Western growers and shippers of leafy green vegetables are ramping up food safety efforts through the launch of the Arizona leafy greens marketing agreement (ALGMA).
The ALGMA is the result of a voluntary effort by growers and shippers to mirror the California Leafy Greens Marketing Agreement (CLGMA) launched in early 2007. Many Arizona shippers of leafy greens are California based.
Both programs are designed to eliminate future food borne illness outbreaks like the devastating E. coli outbreak traced back to California grown spinach in 2006. That single food safety breach cost the leafy greens industry an estimated $1 billion and severely diminished consumer confidence in the leafy green food supply.
“When we launched the leafy greens marketing agreement in California, the desire of the Western Growers’ Board of Directors was to replicate the program if successful into Arizona to provide continuity,” said AnaMarie Knorr, Arizona government affairs analyst for Western Growers.
When most of California’s leafy greens production winds down in late summer, growing shifts to the desert growing areas of the Imperial Valley in California and to Arizona for the winter months. The ALGMA is designed to fabricate almost identical growing and shipping requirements in both states.
Western Growers, the Yuma Fresh Vegetable Association, and the Arizona Farm Bureau collaborated to author the Arizona agreement, with assistance from the Arizona Department of Agriculture (ADA).
Joe Sigg, Arizona Farm Bureau government relations director, said, “We think this voluntary program is good for consumers and demonstrates the industry’s responsiveness and responsibility to the food safety issue.”
Leafy greens covered in the ALGMA include iceberg lettuce, romaine lettuce, green leaf lettuce, red leaf lettuce, butter lettuce, baby leaf lettuce (immature lettuce or leafy greens), escarole, endive, spring mix, spinach, cabbage, kale, arugula, and chard.
About 75 percent of Arizona’s leafy greens are grown in Yuma County with Maricopa County another prime growing area. Fifty million cartons of leafy greens were reported to the ADA in 2006. Arizona ranks third in the nation in the overall production of fresh market vegetables.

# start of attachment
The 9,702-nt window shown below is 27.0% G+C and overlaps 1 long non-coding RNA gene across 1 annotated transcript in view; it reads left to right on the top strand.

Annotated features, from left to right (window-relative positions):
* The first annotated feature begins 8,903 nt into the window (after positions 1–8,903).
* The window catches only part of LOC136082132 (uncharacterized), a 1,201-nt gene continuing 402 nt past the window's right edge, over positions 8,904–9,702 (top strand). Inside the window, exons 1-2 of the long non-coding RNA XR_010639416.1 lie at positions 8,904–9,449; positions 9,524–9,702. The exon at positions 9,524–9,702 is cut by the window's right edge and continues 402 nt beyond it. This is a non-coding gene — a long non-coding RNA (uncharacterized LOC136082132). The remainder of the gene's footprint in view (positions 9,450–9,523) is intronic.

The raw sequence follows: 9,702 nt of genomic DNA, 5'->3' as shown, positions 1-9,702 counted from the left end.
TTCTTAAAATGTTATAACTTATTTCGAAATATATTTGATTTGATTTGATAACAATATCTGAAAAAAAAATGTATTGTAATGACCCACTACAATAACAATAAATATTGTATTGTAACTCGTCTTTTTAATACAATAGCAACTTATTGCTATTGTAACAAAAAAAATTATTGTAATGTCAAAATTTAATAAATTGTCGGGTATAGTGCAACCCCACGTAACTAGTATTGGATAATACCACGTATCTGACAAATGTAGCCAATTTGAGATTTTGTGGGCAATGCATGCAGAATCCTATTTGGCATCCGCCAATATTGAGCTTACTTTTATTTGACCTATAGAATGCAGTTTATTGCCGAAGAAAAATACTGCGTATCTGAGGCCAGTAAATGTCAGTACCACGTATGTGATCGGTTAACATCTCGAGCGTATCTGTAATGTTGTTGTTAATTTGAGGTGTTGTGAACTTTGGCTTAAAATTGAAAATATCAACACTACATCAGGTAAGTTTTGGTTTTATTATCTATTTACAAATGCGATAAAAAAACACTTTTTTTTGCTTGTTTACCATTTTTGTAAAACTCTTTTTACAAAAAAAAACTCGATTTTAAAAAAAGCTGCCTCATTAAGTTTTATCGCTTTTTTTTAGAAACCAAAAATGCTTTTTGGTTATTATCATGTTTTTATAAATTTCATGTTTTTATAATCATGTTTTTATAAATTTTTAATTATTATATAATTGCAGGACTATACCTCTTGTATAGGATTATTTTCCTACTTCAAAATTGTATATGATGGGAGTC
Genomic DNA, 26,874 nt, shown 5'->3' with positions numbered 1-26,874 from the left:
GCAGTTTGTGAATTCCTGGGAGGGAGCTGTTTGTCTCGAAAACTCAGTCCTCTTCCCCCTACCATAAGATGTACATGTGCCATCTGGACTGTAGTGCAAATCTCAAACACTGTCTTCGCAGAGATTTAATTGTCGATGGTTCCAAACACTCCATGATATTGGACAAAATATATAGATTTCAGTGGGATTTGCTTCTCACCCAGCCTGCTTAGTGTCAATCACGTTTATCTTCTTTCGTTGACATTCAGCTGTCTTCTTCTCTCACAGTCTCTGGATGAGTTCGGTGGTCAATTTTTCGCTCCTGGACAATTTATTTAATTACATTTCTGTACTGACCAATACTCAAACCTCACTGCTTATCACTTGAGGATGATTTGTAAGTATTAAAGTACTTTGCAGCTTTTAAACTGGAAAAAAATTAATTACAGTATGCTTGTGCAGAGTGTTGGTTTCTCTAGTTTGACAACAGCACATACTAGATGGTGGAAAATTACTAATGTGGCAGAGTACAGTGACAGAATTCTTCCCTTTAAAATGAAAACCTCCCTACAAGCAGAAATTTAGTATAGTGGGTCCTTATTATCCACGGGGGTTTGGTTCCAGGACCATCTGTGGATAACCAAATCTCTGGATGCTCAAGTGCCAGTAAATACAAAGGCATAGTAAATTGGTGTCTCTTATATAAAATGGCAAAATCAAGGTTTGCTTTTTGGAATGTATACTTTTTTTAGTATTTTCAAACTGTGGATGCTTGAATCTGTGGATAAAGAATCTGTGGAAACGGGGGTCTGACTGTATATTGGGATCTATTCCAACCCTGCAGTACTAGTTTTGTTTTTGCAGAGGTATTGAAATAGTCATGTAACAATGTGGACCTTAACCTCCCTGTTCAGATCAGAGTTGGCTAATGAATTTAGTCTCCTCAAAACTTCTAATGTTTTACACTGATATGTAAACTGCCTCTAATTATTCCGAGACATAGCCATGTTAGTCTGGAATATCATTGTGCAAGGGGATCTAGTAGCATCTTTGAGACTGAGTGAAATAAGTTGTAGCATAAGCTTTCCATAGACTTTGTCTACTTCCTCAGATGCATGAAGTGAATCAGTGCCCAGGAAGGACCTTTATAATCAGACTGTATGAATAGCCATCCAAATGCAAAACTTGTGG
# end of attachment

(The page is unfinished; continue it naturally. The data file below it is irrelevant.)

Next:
ADA assistant director Jim Nowlin, head of the department’s citrus, fruit, and vegetable division, certified the ALGMA on Sept. 27 with 32 shippers listed as signatories.
Those enrolled shippers affirm to purchase only leaf greens grown according to a laundry list of accepted good agricultural practices. The AGLMA guidelines are expected to closely replicate the 40-plus pages of CLGMA guidelines.
The ADA required two growers/shippers to request the ALGMA in writing. C.R. Waters, Duda Farm Fresh Foods, Yuma, and Tom Russell, Pacific International Marketing, which handles produce in the Yuma and Phoenix areas, submitted the requests.
Like the program’s big brother agreement in California, shipper enrollment as signatories in the ALGMA is voluntary. Yet once signed on, adherence to the ALGMA guidelines is mandatory, including adhering to best management practices, paying a per carton charge to fund the program, and allow inspections of farm and shipping operations to guarantee 100 percent rule compliance.
The current CLGMA assessment is two cents per carton.
“It has been Western Growers’ desire to provide continuity between California and Arizona in terms of the metrics (good agricultural practices),” Knorr said. “We anticipate the Arizona metrics will be extremely similar to the California standards. Since there are differences between the two states, tweaking the metrics for Arizona could occur.”
Fifty-three shippers of leafy greens conducted business in Arizona in 2006, Nowlin said. While 32 shippers (about 60 percent of the total) signed the ALGMA agreement, 25 shippers (40 percent) didn’t sign by the certification date. Additional signatories can sign once the ALGMA’s marketing committee is established.
The 32 shipper/signatories ship 70 percent to 75 percent of the leafy greens grown in Arizona, Nowlin said.
The ADA conducted a public hearing on Sept. 13 in Yuma to hear shippers voice comments on the then proposed marketing agreement.
“I applaud the proactive effort by Arizona producers and handlers to ensure the food safety of leafy greens in Arizona. Their efforts will assure Arizona continues to grow some of the safest and best quality produce in the world,” said ADA director Don Butler.